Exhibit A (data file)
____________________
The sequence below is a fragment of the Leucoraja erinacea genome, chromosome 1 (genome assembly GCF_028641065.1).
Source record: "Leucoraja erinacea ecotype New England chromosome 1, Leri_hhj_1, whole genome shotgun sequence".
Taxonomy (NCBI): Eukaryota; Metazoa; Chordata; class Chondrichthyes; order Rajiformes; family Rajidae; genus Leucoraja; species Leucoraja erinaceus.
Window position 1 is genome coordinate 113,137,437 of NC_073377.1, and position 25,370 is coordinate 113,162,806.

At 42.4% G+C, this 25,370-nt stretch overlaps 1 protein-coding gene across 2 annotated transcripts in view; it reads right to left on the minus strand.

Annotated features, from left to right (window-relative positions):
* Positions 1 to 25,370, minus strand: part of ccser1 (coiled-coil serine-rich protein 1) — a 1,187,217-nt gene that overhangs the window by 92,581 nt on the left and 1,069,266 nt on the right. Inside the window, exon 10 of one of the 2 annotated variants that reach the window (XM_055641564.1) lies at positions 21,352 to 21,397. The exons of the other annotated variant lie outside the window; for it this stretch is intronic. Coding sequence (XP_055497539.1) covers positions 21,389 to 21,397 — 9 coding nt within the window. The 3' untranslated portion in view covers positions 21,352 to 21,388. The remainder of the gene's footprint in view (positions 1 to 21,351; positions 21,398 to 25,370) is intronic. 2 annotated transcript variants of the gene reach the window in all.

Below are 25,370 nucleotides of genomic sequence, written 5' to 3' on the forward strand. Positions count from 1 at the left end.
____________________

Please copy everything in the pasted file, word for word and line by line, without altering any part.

The sequence below is a fragment of the Leucoraja erinacea genome, chromosome 1 (genome assembly GCF_028641065.1).
Source record: "Leucoraja erinacea ecotype New England chromosome 1, Leri_hhj_1, whole genome shotgun sequence".
Taxonomy (NCBI): Eukaryota; Metazoa; Chordata; class Chondrichthyes; order Rajiformes; family Rajidae; genus Leucoraja; species Leucoraja erinaceus.
Window position 1 is genome coordinate 113,137,437 of NC_073377.1, and position 25,370 is coordinate 113,162,806.

At 42.4% G+C, this 25,370-nt stretch overlaps 1 protein-coding gene across 2 annotated transcripts in view; it reads right to left on the minus strand.

Annotated features, from left to right (window-relative positions):
* Positions 1 to 25,370, minus strand: part of ccser1 (coiled-coil serine-rich protein 1) — a 1,187,217-nt gene that overhangs the window by 92,581 nt on the left and 1,069,266 nt on the right. Inside the window, exon 10 of one of the 2 annotated variants that reach the window (XM_055641564.1) lies at positions 21,352 to 21,397. The exons of the other annotated variant lie outside the window; for it this stretch is intronic. Coding sequence (XP_055497539.1) covers positions 21,389 to 21,397 — 9 coding nt within the window. The 3' untranslated portion in view covers positions 21,352 to 21,388. The remainder of the gene's footprint in view (positions 1 to 21,351; positions 21,398 to 25,370) is intronic. 2 annotated transcript variants of the gene reach the window in all.

Below are 25,370 nucleotides of genomic sequence, written 5' to 3' on the forward strand. Positions count from 1 at the left end.